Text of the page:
Making Scrap Wood Projects from Pallets, Reclaimed Wood and Salvaged Lumber


Building this hanging wooden birdhouse requires only basic woodworking skills and hand tools, and re-using old wood helps to reduce the expense and keeps useable lumber out of the landfill.

An exterior cedar trim board rescued from a remodeling job provided enough material to make several small birdhouses.

The roofing and entrance hole guard was cut from the hardwood slats of a discarded shipping pallet.

To build this little birdhouse, start by cleaning off the old wood with a stiff bristle brush to remove any dirt or loose paint, and let it dry indoors for several days before beginning the wooden birdhouse project. Most re-used wood has already lost its original moisture, but may be damp from exposure to rain or snow.

Inspect the wood for nails, screws or any other foreign objects which can damage cutting edges and cause injuries. A metal detector is very useful for finding and removing bits of steel and iron. Mark the useable sections of lumber, and cut away split or damaged sections.

Cut the wood stock into the following dimensions. The cedar board used to build this birdhouse was 1″ thick (known as a 5/4 thickness). If using ¾” thick stock, increase the width of the side pieces to 4-¾” wide.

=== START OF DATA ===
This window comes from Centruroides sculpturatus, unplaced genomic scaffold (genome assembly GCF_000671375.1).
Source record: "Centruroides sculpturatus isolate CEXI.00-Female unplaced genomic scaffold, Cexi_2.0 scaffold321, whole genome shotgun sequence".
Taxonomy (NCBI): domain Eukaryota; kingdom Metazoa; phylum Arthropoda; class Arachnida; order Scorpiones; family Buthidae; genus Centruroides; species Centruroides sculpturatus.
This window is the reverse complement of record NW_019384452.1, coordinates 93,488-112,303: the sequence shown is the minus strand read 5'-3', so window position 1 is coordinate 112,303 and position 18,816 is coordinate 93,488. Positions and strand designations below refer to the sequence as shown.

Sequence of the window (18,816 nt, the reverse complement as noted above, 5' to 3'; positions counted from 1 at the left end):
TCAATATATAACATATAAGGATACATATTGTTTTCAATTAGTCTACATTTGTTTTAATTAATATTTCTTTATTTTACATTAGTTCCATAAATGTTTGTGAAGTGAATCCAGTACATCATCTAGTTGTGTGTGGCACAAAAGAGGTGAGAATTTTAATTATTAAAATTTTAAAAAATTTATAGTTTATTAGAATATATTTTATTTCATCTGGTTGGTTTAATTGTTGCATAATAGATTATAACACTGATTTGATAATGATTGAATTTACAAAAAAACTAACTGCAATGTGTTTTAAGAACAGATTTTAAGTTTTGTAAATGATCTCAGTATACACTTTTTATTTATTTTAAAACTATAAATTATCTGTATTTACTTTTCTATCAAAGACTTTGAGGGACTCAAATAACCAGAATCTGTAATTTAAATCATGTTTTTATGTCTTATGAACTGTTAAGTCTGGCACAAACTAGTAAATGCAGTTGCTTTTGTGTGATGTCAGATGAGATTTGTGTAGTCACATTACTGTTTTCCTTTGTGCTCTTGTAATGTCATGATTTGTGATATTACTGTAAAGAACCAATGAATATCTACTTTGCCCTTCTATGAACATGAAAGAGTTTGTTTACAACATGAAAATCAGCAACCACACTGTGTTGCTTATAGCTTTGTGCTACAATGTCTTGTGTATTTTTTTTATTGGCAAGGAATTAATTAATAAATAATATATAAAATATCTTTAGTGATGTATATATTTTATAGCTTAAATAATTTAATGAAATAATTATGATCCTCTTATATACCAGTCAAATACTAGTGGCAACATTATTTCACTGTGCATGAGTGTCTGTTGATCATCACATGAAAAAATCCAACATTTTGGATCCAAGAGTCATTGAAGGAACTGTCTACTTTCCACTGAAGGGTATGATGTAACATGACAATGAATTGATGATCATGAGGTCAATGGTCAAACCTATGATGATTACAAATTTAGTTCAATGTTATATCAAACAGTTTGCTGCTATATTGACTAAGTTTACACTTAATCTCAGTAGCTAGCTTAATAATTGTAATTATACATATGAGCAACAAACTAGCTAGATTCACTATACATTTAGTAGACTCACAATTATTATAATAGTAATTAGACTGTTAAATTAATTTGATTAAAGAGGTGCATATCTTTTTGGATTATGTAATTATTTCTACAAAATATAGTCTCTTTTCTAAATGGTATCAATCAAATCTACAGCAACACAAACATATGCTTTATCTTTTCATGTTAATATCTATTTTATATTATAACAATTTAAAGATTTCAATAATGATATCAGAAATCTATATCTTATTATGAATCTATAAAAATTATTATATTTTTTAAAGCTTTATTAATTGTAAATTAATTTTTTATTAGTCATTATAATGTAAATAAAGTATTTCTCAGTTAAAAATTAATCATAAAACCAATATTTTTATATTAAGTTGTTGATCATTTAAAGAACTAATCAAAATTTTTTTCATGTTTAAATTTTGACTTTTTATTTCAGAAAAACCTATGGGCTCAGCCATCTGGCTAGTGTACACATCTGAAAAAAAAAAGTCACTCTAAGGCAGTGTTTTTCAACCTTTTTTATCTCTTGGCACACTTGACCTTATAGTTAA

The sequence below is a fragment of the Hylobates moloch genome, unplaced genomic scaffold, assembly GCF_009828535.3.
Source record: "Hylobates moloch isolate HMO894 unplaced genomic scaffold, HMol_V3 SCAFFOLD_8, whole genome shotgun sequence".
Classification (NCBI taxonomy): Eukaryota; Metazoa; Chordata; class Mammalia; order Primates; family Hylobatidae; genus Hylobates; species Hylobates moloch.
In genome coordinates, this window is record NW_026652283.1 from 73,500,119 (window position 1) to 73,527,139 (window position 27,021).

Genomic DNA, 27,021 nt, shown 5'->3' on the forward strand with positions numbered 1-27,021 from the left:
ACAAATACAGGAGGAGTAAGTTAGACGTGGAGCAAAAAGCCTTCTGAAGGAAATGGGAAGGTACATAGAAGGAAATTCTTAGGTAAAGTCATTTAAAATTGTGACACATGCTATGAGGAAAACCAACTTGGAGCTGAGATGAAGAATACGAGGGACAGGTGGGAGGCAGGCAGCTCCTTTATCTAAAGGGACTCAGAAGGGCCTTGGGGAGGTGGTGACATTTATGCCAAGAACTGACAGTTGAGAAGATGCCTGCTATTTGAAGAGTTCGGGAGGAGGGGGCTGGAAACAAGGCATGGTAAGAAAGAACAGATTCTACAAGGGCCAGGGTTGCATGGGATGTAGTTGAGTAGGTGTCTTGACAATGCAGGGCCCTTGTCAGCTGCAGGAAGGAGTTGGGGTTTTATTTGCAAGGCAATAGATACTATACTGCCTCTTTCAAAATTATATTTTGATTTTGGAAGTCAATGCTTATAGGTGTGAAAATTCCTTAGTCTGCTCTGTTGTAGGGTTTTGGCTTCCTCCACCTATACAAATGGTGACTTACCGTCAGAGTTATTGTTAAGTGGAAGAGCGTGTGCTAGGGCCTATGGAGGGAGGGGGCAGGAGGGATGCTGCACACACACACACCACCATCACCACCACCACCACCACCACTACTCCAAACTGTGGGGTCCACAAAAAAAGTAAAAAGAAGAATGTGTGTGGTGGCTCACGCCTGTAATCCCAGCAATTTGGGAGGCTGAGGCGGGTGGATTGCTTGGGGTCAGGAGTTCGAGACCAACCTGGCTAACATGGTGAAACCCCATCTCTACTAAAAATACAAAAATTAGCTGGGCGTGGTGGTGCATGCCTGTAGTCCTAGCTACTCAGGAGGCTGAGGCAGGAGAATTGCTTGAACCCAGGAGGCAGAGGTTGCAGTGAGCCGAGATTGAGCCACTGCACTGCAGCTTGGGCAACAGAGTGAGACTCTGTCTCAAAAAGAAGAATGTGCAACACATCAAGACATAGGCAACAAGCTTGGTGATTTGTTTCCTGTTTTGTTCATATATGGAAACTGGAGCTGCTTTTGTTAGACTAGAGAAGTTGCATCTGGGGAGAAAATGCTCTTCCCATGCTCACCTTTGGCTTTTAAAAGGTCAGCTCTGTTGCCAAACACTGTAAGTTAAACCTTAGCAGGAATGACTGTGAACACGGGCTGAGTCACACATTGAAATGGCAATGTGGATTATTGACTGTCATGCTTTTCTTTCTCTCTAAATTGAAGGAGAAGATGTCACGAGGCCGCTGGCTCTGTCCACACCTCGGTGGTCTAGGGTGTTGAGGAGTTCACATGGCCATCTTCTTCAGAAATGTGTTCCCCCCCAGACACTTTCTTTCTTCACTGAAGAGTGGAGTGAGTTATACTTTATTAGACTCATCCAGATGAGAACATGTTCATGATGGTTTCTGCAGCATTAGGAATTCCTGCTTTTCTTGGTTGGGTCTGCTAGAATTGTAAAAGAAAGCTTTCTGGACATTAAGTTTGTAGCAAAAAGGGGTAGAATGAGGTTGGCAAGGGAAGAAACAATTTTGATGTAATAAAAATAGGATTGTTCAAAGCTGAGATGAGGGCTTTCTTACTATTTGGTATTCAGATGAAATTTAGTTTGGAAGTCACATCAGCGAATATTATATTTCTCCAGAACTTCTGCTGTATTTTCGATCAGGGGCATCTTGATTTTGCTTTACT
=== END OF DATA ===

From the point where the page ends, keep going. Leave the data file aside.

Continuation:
Birdhouse Dimensions:

Front: 5-½” L x 5-½” W

Back: 5-½” L x 5-½” W

Sides: 4-½” W x 5-½” L (Qty of 4 needed)

Roof Sections: 8-½” L x 3/8″ Thick (widths vary from 1-½” to 4″ W and cut to fit)

Entrance guard: 3″ L x 3″ W (1-½” diameter entrance hole)

Position the sides together to form a square as shown in the diagram. Nail or screws the side pieces together.

Center and drill a 1-½” hole through the front section and the entrance guard. Position the front section in place, and attach to the sides with nails or screws. Attach the entrance guard on a bias to form a diamond shape. Then attach the back section of the wooden birdhouse.

Lay out the first layer of roof slats, starting at the peak of the birdhouse roof and then working down towards the side. The roof slats should overhang the side by about ½”. Depending on the width of the slats, it may be necessary to cut the width of a slat to fit properly. Nail the slats into place.

Repeat the lay out of the slats on the second side, overlapping the edge of the top slat on the first side as shown in the birdhouse diagram.

Lay out the second layer of roofing slats, using care to overlap any joints on the lower level. Repeat with the third layer, again using care to overlap and joints in the layer below.

Hang the finished wooden birdhouse using two galvanized eye bolts, screwed into the roof peak approximately 1-¾” from each end. Use a short section of reclaimed and stripped copper electrical wire to hang the birdhouse from a tree or pole.

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